Early Life & Career
Laura Celestia Spelman was born on September 9, 1839, in Wadsworth, Ohio. She was nicknamed “Cettie.” Her father, Harvey Buell Spelman, was a Puritan and an abolitionist who contributed to the establishment of the Congregational Church. He was also a member of the state legislature and was active in the ‘Underground Railroad’ business. Spelman's mother, Lucy Henry, was a ‘Yankee’ who had moved to Ohio from Massachusetts. Spelman had an elder adopted sister named Lucy Maria "Lute" Spelman.
Spelman and her family shifted to Akron and then settled in Cleveland, where her father's dry-goods business flourished. Like her parents, Spelman, too, was deeply religious. She was an abolitionist who was devoted to church services and had a strong sense of propriety. She also abstained from alcohol throughout her life.
Her graduation speech at 'Cleveland's Central High School,' titled “I Can Paddle My Own Canoe,” expressed that she believed in equal rights for women.
Both Spelman and her sister, Lucy, aspired to become teachers. In 1857, they attended the women's college named 'Oread Institute' (which closed in 1934) in Worcester, Massachusetts.
Two years later, they returned to Cleveland, where Spelman tried to start music classes but failed. Spelman worked as a substitute teacher for a few months and then earned a permanent teaching job at the 'Hudson Street School' in 1860.
Spelman devoted time to the Church and practiced the piano simultaneously. By 1862, she became an assistant principal.
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Life with Rockefeller
Back in Cleveland, Spelman met her future husband, John Davison Rockefeller, who founded the 'Standard Oil Company Inc.' in 1870. They attended accounting classes together and were in the same high school.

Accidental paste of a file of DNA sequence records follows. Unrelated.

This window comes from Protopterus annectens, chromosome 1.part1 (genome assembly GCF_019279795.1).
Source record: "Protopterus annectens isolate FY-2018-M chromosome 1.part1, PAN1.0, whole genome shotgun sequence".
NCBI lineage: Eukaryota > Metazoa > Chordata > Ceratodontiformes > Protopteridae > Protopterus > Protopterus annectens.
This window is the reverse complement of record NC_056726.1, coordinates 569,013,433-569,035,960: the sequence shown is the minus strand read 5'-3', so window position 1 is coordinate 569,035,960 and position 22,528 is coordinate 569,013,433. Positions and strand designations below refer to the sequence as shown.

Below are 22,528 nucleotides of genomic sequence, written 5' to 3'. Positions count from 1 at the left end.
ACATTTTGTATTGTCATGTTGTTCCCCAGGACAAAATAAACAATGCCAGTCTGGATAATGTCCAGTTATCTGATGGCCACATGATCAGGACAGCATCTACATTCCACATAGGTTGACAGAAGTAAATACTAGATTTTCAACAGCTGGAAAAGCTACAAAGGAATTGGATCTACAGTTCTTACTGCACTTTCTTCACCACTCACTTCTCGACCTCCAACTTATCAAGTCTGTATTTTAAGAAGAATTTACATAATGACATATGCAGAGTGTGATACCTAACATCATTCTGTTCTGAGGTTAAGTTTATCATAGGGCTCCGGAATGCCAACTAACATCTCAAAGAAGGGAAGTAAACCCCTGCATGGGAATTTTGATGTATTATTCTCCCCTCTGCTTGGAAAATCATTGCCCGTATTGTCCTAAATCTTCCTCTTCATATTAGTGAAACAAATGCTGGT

They got married on September 8, 1864, and had their honeymoon at the Niagara Falls, Canada, and in New England. The newly wedded couple then returned to Cleveland and bought a house next to that of Rockefeller’s parents.
Spelman and Rockefeller had five children: Elizabeth ("Bessie") Rockefeller (born on August 23, 1866), Alice Rockefeller (born on July 14, 1869), Alta Rockefeller (born on April 12, 1871), Edith Rockefeller (born on August 31, 1872), and John D. Rockefeller Jr. (born on January 29, 1874).
Spelman and her husband were active in the Church. She became a Baptist like her husband and joined Rockefeller's congregation, the ‘Northern Baptists.’ Soon, Rockefeller began devoting much of his time to expand his business, and Spelman began spending most of her time either with her children or working for the church.
The Rockefeller couple raised their children with stern discipline and few luxuries, even though they were wealthy. They lived in a mansion and owned a grand country estate. However, Spelman taught her children how to share by making her elder children share their clothes with the younger ones.
Spelman's youngest child, John Jr., attended several schools, while his daughters were homeschooled. Bessie later graduated from 'Vassar College.' John Jr. graduated from 'Brown University.'